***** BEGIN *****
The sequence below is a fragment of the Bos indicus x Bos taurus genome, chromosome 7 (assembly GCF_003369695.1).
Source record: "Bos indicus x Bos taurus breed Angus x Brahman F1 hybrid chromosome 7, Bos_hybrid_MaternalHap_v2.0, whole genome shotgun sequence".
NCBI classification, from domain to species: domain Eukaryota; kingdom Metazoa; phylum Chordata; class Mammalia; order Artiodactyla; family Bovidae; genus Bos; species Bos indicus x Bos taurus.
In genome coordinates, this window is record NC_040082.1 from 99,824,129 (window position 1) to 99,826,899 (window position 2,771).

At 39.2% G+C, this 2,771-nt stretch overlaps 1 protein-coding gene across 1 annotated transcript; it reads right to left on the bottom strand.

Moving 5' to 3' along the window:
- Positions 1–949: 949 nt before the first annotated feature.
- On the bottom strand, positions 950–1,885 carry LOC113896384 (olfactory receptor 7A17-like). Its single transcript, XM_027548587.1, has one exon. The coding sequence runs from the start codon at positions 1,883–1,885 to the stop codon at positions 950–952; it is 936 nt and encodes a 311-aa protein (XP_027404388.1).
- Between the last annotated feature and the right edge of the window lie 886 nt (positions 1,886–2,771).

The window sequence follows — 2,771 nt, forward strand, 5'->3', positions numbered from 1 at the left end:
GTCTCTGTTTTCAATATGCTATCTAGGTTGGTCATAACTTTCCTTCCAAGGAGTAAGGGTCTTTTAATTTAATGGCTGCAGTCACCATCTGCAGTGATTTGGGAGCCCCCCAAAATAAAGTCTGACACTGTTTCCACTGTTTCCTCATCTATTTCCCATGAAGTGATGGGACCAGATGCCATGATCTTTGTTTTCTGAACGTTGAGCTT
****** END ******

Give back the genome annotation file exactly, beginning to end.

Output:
The sequence below is a fragment of the Bos indicus x Bos taurus genome, chromosome 7 (assembly GCF_003369695.1).
Source record: "Bos indicus x Bos taurus breed Angus x Brahman F1 hybrid chromosome 7, Bos_hybrid_MaternalHap_v2.0, whole genome shotgun sequence".
NCBI classification, from domain to species: domain Eukaryota; kingdom Metazoa; phylum Chordata; class Mammalia; order Artiodactyla; family Bovidae; genus Bos; species Bos indicus x Bos taurus.
In genome coordinates, this window is record NC_040082.1 from 99,824,129 (window position 1) to 99,826,899 (window position 2,771).

At 39.2% G+C, this 2,771-nt stretch overlaps 1 protein-coding gene across 1 annotated transcript; it reads right to left on the bottom strand.

Moving 5' to 3' along the window:
- Positions 1–949: 949 nt before the first annotated feature.
- On the bottom strand, positions 950–1,885 carry LOC113896384 (olfactory receptor 7A17-like). Its single transcript, XM_027548587.1, has one exon. The coding sequence runs from the start codon at positions 1,883–1,885 to the stop codon at positions 950–952; it is 936 nt and encodes a 311-aa protein (XP_027404388.1).
- Between the last annotated feature and the right edge of the window lie 886 nt (positions 1,886–2,771).

The window sequence follows — 2,771 nt, forward strand, 5'->3', positions numbered from 1 at the left end:
GTCTCTGTTTTCAATATGCTATCTAGGTTGGTCATAACTTTCCTTCCAAGGAGTAAGGGTCTTTTAATTTAATGGCTGCAGTCACCATCTGCAGTGATTTGGGAGCCCCCCAAAATAAAGTCTGACACTGTTTCCACTGTTTCCTCATCTATTTCCCATGAAGTGATGGGACCAGATGCCATGATCTTTGTTTTCTGAACGTTGAGCTT